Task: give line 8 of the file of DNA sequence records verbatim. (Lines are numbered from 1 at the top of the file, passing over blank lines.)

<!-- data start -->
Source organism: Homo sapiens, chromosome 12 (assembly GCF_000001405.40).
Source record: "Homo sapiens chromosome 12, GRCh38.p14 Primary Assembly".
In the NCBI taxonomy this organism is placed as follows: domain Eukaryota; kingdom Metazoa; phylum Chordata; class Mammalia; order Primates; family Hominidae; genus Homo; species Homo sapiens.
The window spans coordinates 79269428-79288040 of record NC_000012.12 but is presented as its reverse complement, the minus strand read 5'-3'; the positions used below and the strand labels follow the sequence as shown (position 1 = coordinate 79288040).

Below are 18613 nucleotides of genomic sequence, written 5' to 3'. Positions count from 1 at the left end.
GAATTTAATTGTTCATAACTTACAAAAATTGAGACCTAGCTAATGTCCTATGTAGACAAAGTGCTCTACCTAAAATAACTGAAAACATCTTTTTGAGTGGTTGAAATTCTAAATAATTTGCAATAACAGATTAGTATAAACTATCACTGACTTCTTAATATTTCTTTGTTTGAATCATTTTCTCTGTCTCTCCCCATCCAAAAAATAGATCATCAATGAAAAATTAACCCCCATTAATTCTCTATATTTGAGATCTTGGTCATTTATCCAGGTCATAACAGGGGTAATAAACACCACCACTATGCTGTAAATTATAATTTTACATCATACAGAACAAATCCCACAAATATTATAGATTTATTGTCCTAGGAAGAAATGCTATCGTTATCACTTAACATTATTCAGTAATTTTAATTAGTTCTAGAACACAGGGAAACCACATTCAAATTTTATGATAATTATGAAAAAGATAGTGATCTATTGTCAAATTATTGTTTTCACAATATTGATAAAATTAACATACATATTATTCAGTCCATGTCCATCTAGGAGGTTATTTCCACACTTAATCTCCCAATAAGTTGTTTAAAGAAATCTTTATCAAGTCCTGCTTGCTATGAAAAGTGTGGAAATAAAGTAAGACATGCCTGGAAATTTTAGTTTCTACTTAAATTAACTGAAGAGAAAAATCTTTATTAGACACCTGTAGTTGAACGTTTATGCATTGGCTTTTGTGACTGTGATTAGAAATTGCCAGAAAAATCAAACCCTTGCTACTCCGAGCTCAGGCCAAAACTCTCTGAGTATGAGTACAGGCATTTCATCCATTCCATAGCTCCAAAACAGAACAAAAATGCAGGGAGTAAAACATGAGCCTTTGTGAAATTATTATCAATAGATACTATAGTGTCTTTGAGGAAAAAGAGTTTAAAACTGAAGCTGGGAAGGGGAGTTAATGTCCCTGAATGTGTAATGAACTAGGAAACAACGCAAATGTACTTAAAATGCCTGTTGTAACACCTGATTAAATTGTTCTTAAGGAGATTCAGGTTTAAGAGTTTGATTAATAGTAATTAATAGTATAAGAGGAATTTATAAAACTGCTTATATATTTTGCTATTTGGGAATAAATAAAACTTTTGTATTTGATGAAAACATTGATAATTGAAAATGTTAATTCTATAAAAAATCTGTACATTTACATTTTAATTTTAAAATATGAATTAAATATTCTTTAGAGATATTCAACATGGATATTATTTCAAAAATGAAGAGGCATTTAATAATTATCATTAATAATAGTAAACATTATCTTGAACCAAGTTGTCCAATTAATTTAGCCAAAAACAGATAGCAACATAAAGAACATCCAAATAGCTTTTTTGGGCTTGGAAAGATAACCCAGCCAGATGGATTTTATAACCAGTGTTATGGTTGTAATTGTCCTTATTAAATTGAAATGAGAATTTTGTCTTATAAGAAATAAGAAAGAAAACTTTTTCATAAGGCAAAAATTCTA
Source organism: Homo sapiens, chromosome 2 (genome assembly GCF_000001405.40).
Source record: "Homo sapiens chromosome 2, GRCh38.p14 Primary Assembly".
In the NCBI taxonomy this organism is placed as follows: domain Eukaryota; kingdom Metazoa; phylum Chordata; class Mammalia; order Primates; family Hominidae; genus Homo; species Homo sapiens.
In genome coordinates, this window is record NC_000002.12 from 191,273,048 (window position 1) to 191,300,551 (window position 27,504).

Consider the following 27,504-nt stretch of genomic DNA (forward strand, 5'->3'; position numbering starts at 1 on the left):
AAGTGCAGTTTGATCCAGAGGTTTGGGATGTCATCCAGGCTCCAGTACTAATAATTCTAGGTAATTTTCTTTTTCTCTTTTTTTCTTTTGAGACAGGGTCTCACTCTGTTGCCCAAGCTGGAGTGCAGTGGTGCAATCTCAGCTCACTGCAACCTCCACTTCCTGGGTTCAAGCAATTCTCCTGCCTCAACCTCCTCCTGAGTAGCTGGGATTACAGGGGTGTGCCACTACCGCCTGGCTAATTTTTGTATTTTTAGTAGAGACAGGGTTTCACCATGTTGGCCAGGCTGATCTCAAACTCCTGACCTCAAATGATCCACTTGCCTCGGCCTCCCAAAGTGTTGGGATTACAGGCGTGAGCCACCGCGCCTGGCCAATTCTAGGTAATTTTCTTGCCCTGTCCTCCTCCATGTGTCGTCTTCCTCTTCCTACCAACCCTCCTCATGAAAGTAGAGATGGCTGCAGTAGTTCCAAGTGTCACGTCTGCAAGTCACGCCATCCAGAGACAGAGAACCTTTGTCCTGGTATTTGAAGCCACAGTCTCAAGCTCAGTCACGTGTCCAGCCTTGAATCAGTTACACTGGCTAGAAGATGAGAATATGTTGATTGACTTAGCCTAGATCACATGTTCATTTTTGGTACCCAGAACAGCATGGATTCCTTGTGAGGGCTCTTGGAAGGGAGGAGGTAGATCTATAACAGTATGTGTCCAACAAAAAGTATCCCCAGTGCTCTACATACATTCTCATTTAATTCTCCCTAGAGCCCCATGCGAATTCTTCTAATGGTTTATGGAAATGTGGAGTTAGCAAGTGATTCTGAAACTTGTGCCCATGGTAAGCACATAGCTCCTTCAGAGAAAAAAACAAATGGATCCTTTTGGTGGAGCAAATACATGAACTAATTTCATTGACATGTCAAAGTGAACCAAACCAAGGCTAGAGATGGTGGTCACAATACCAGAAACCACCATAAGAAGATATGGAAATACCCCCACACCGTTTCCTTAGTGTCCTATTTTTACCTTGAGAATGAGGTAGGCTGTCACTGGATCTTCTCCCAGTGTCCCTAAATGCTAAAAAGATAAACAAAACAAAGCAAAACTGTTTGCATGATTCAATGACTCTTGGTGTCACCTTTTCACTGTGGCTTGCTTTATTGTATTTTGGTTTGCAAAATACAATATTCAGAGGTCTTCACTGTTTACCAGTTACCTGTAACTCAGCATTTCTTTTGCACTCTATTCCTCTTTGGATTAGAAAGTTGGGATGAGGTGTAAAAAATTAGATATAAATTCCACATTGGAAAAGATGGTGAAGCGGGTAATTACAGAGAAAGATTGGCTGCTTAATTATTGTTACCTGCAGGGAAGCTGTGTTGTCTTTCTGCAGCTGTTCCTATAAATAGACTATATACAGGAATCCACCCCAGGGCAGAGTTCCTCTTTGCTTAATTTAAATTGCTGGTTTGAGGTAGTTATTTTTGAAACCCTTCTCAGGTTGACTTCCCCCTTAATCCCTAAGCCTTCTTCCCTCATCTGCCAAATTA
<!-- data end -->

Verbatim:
Source record: "Homo sapiens chromosome 2, GRCh38.p14 Primary Assembly".